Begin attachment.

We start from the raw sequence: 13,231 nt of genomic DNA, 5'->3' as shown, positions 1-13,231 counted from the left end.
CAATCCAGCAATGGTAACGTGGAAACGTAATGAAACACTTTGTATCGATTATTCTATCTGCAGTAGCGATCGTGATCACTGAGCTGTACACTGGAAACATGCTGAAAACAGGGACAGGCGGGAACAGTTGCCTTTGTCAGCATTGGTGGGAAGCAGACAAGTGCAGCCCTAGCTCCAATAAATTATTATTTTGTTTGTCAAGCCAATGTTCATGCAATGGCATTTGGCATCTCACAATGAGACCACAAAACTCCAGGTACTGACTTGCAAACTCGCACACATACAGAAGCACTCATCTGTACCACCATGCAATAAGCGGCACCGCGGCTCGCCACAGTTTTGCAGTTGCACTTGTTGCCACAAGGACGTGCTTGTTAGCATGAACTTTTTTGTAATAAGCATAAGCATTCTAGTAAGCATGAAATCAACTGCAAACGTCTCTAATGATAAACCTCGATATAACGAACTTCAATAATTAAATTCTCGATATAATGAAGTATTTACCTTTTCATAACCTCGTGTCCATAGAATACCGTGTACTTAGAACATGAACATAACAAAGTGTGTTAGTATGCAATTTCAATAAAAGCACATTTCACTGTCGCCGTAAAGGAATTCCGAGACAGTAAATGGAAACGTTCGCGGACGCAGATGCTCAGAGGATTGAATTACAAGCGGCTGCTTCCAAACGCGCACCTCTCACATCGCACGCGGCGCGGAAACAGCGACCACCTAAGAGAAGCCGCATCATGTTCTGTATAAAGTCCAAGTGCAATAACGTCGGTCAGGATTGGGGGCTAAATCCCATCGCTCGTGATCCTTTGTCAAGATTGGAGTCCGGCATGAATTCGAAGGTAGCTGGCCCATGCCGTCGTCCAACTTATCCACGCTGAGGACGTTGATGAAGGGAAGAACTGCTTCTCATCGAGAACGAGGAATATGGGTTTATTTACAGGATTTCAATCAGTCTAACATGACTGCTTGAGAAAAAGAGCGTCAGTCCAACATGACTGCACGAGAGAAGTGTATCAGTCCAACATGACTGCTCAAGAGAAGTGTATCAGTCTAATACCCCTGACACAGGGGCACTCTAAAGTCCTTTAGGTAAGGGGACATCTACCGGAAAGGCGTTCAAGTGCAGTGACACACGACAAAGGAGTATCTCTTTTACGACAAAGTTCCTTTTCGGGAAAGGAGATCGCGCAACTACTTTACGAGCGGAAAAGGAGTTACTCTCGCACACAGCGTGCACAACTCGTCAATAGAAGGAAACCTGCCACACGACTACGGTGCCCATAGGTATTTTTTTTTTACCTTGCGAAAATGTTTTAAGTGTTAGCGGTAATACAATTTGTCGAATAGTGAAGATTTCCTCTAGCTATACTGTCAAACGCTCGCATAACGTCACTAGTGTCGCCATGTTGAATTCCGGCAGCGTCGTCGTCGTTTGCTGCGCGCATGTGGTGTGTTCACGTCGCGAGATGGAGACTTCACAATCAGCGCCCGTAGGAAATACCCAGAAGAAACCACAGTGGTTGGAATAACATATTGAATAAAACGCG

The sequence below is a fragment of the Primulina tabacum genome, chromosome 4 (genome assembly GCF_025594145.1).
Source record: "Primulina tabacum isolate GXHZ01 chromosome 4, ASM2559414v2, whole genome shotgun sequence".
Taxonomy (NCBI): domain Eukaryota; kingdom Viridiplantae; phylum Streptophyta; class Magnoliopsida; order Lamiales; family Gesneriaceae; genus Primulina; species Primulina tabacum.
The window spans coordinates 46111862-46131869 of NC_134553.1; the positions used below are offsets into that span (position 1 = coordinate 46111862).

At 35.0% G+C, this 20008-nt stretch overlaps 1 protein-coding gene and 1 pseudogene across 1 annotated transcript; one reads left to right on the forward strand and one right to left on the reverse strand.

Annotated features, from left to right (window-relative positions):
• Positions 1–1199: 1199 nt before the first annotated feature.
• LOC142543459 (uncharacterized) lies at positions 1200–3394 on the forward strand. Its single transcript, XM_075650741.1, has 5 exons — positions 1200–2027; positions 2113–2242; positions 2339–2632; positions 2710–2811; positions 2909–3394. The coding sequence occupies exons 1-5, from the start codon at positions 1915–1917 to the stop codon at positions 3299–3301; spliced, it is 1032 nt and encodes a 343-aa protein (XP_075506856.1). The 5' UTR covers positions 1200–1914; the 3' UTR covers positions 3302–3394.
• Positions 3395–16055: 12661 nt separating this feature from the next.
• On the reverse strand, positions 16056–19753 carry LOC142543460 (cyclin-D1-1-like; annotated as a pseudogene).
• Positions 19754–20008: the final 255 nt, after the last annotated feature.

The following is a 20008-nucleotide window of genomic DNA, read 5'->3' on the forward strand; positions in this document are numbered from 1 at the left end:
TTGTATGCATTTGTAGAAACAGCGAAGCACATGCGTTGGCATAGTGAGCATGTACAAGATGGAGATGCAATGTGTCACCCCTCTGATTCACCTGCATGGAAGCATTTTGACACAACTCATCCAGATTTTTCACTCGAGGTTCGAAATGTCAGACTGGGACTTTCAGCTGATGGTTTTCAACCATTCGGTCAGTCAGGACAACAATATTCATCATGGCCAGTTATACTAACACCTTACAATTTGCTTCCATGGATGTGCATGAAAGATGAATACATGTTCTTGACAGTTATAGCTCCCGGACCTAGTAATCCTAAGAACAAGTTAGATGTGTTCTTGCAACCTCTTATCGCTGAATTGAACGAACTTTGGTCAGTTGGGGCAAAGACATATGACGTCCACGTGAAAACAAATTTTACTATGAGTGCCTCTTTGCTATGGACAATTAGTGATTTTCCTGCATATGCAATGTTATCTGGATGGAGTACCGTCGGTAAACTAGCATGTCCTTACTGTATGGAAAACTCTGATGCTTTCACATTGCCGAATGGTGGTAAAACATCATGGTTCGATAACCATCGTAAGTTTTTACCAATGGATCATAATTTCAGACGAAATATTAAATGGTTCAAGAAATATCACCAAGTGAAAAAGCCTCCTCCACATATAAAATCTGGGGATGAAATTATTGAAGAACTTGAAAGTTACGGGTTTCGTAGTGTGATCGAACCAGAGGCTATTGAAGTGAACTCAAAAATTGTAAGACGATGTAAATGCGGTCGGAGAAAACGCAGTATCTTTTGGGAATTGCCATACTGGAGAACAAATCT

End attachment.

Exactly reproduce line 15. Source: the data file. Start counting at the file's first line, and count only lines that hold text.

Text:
TTGTATGCATTTGTAGAAACAGCGAAGCACATGCGTTGGCATAGTGAGCATGTACAAGATGGAGATGCAATGTGTCACCCCTCTGATTCACCTGCATGGAAGCATTTTGACACAACTCATCCAGATTTTTCACTCGAGGTTCGAAATGTCAGACTGGGACTTTCAGCTGATGGTTTTCAACCATTCGGTCAGTCAGGACAACAATATTCATCATGGCCAGTTATACTAACACCTTACAATTTGCTTCCATGGATGTGCATGAAAGATGAATACATGTTCTTGACAGTTATAGCTCCCGGACCTAGTAATCCTAAGAACAAGTTAGATGTGTTCTTGCAACCTCTTATCGCTGAATTGAACGAACTTTGGTCAGTTGGGGCAAAGACATATGACGTCCACGTGAAAACAAATTTTACTATGAGTGCCTCTTTGCTATGGACAATTAGTGATTTTCCTGCATATGCAATGTTATCTGGATGGAGTACCGTCGGTAAACTAGCATGTCCTTACTGTATGGAAAACTCTGATGCTTTCACATTGCCGAATGGTGGTAAAACATCATGGTTCGATAACCATCGTAAGTTTTTACCAATGGATCATAATTTCAGACGAAATATTAAATGGTTCAAGAAATATCACCAAGTGAAAAAGCCTCCTCCACATATAAAATCTGGGGATGAAATTATTGAAGAACTTGAAAGTTACGGGTTTCGTAGTGTGATCGAACCAGAGGCTATTGAAGTGAACTCAAAAATTGTAAGACGATGTAAATGCGGTCGGAGAAAACGCAGTATCTTTTGGGAATTGCCATACTGGAGAACAAATCT